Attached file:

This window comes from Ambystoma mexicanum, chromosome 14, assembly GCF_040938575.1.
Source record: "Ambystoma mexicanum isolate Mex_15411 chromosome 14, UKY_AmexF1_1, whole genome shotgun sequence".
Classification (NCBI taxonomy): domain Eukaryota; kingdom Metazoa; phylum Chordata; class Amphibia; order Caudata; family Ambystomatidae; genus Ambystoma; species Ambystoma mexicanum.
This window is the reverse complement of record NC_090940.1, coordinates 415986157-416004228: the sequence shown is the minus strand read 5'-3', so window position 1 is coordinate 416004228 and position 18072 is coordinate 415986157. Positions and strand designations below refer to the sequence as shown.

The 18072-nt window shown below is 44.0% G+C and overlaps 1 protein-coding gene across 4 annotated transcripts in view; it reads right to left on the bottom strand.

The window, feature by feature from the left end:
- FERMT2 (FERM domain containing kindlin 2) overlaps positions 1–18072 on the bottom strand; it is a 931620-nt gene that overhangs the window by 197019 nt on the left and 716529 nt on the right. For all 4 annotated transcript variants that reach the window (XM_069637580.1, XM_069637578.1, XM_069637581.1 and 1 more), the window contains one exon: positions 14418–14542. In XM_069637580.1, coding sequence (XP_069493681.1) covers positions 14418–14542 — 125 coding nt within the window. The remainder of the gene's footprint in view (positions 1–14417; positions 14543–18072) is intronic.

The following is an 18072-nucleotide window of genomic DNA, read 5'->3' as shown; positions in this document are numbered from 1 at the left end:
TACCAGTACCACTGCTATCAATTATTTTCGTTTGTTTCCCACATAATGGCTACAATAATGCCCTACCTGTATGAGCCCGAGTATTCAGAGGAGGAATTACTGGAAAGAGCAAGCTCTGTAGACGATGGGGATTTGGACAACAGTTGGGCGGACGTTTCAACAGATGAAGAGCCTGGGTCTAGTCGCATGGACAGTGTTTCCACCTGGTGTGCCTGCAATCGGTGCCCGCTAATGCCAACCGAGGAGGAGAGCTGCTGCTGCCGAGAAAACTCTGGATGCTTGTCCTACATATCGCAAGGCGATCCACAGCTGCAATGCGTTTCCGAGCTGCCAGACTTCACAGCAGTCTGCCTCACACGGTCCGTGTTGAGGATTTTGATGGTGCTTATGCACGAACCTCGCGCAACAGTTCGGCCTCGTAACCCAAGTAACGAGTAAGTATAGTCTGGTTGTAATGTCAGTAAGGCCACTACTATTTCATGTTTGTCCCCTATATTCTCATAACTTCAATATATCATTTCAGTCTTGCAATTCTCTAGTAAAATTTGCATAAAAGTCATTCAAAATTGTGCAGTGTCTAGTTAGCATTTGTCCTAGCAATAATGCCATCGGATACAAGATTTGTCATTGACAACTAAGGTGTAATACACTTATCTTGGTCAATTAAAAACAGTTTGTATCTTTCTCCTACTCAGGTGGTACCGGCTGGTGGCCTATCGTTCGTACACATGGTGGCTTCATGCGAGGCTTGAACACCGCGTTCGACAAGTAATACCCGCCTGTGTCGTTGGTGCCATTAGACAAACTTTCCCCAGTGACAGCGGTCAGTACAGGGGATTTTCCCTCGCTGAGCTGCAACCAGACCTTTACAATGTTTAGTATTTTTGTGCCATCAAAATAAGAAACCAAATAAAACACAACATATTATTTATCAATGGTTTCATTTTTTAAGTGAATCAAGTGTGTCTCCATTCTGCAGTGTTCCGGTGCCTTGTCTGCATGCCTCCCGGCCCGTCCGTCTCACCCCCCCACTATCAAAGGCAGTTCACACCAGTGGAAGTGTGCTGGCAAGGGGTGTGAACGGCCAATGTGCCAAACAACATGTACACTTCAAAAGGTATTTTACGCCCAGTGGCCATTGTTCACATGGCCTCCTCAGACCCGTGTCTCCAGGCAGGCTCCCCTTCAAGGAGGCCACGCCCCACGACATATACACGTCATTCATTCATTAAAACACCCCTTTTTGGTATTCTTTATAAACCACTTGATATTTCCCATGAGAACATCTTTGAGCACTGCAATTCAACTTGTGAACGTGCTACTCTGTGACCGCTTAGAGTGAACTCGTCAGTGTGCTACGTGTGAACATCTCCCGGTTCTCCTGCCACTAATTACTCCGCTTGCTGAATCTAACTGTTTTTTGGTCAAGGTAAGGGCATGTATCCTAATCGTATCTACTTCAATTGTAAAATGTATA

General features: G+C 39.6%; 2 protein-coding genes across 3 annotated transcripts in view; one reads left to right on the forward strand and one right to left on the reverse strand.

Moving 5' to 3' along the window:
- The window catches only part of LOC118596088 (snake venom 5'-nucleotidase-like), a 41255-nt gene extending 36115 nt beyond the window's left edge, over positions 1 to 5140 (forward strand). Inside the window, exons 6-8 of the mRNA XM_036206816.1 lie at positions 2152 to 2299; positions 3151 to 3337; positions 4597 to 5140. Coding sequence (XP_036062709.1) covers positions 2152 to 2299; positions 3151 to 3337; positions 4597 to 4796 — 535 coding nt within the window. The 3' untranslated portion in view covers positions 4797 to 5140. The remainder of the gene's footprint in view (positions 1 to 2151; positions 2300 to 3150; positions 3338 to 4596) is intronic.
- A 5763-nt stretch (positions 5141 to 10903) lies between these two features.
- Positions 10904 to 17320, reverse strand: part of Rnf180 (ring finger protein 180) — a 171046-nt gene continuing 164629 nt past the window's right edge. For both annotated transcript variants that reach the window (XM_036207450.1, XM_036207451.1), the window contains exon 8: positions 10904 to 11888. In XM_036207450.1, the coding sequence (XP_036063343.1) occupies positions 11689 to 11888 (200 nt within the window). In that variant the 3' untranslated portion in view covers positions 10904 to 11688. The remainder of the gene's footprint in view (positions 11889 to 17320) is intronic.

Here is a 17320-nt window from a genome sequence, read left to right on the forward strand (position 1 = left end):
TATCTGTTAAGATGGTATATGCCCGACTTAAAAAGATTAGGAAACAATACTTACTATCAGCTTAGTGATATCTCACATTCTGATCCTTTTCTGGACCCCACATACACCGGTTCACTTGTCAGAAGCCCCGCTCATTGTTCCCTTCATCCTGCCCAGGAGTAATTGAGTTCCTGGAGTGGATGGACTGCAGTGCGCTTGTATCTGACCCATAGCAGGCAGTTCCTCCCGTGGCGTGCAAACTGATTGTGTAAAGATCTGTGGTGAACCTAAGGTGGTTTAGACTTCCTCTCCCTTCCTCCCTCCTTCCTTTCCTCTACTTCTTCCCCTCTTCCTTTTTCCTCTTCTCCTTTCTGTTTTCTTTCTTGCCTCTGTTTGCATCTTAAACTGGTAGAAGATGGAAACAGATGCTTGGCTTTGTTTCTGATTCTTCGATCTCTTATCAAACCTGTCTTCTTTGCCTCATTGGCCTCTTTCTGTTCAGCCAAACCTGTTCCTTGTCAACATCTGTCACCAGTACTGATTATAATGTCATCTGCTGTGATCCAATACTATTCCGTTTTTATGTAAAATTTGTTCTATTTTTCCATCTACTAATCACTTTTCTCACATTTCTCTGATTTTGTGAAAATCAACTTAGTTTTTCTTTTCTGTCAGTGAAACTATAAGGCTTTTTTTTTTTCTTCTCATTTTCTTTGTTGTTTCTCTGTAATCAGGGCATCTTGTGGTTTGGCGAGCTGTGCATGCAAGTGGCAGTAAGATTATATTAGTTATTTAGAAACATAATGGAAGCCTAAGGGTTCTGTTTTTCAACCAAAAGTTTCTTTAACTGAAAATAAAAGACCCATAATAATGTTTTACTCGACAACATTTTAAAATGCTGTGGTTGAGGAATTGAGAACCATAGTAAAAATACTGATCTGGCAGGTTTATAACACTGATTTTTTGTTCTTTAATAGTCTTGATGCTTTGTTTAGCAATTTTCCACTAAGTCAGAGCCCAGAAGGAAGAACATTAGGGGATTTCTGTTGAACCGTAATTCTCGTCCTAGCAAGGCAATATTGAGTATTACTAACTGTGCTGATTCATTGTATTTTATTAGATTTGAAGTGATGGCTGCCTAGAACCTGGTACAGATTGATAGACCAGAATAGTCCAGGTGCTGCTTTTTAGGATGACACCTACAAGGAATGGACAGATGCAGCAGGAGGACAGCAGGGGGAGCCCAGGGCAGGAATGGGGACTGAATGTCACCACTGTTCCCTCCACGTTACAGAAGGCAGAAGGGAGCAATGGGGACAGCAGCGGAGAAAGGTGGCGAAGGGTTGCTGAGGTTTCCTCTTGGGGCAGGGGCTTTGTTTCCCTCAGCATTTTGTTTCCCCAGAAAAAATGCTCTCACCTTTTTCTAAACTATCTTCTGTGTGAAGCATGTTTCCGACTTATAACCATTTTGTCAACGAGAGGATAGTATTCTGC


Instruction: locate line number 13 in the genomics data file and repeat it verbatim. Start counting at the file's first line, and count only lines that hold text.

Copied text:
- A 5763-nt stretch (positions 5141 to 10903) lies between these two features.